I got the impression that people think that Texans such as myself approve the shooting because we just like a good shoot out, because we like decisive justice.  It fits the cowboy narrative.  We don't, however, like shoot outs.  We simply like innocent deaths less.  


Our cowboy nature is more a matter of practical realities than Justice.  The problem with a gunman of any sort, is that everyone else doesn't know what he is going to do, and his choice could be quick and fatal to others.  I had not actually read much about this story until yesterday.  This is a good summary of the inquest into whether he was lawfully killed.  

The women yesterday suggested alternatives such as negotiation, which you will notice was going on until he pointed his gun at officers--though why they wouldn't let his wife try to talk him down baffles me.  The women discussed injuring him, which leaves him possibly drunk and enraged and still able to fire (for my Texan readers, yes shooting to injure was an actual discussion; for my other readers, shooting to injure is only done in movies and courts disaster in real life).  A couple of ladies wished they had hit him with a tranq dart.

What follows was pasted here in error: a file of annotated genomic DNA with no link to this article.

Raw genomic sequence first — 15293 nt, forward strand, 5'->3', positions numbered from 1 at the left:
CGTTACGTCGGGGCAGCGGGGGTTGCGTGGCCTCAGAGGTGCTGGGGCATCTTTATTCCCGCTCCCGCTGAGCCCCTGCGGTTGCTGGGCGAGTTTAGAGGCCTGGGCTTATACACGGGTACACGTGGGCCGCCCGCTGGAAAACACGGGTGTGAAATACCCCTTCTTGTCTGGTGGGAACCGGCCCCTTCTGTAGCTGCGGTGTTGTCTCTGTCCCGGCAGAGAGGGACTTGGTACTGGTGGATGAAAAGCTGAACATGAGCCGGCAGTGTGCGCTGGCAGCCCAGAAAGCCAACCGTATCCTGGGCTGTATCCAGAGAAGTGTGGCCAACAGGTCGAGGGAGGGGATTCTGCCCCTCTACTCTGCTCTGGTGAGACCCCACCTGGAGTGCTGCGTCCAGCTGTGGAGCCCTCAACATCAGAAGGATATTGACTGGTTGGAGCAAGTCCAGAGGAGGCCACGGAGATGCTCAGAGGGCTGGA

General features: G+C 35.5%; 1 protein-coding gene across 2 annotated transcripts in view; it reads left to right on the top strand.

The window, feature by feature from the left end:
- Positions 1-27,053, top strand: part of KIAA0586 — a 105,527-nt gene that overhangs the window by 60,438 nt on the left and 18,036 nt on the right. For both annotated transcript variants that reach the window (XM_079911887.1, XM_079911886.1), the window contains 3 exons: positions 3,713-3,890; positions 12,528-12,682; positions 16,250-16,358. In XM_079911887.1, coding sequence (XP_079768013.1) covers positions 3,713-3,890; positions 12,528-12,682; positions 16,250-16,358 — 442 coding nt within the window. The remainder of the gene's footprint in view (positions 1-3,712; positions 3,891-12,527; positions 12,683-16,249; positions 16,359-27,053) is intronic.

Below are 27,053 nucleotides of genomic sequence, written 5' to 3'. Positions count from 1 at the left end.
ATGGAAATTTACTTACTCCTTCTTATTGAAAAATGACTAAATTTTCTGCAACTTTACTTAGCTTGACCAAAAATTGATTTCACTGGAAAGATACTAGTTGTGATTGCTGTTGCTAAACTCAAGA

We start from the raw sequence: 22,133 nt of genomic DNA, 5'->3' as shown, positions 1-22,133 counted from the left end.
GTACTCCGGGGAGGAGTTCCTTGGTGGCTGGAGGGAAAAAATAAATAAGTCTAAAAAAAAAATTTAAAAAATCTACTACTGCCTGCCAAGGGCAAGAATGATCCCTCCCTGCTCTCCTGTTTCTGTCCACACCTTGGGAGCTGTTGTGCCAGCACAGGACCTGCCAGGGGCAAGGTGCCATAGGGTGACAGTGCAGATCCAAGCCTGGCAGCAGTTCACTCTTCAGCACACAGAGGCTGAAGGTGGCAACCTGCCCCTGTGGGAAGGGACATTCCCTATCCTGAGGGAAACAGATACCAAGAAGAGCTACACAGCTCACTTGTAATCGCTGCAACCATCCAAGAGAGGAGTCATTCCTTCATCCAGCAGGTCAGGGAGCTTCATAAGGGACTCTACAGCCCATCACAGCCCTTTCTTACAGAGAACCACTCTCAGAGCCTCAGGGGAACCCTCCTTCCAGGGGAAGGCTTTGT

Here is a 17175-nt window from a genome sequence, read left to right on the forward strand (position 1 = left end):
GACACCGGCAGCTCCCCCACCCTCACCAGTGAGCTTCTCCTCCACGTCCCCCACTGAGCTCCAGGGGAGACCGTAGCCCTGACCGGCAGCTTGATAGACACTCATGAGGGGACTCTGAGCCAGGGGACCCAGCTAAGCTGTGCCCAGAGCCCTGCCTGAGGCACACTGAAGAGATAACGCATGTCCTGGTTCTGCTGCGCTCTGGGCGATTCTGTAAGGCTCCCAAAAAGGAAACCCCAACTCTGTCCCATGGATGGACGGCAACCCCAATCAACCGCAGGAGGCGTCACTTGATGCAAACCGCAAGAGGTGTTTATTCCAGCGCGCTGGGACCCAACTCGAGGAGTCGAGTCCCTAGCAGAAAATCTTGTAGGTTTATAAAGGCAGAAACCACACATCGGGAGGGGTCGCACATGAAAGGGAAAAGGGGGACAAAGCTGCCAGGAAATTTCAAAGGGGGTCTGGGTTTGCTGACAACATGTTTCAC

I called in a medical consult on the last one.  Her assessment:  "I know that by guessing [his weight] I could drop a man in about 20 secs with a syringe. I will have to research for you what is availble via a tranquillizer dart." To which I asked, could a man get off a few rounds before he went down?  Twenty seconds sounds like enough time to fire.  Her answer: "To my knowledge there isn't a drug that will work fast enough that a few rounds could not be fired, especially if the weapon is an automatic."  (She's from Tennessee.  She knows what she is talking about on the drugs and weapons point.)  So that's why they didn't use drugs.  Not only would he still be able to fire, but also he might fire wildly as the drugs took effect.    


I wonder, at what point would killing the gunman be acceptable?  After he took the life of another?  Or, if the girl into whose bedroom he had been shooting had been at home and he had killed her, would there have been an inquest into why he wasn't taken down before he killed her?   If a drunk gunman has you and your children trapped in a bathroom, at that moment do you care more about the drunk gunman's motivations or getting your children to safety?  Do you want to give him another chance to stand down if it means he gets another chance to kill your daughter?   

I don't think it is good that the police shot him because he was bad and this is Justice.  I think it is good that the police shot him because the risk to innocent others was too great.  That position at the coffee, however, gave a little more depth to the meaning of the "Lone" in Lone Star State.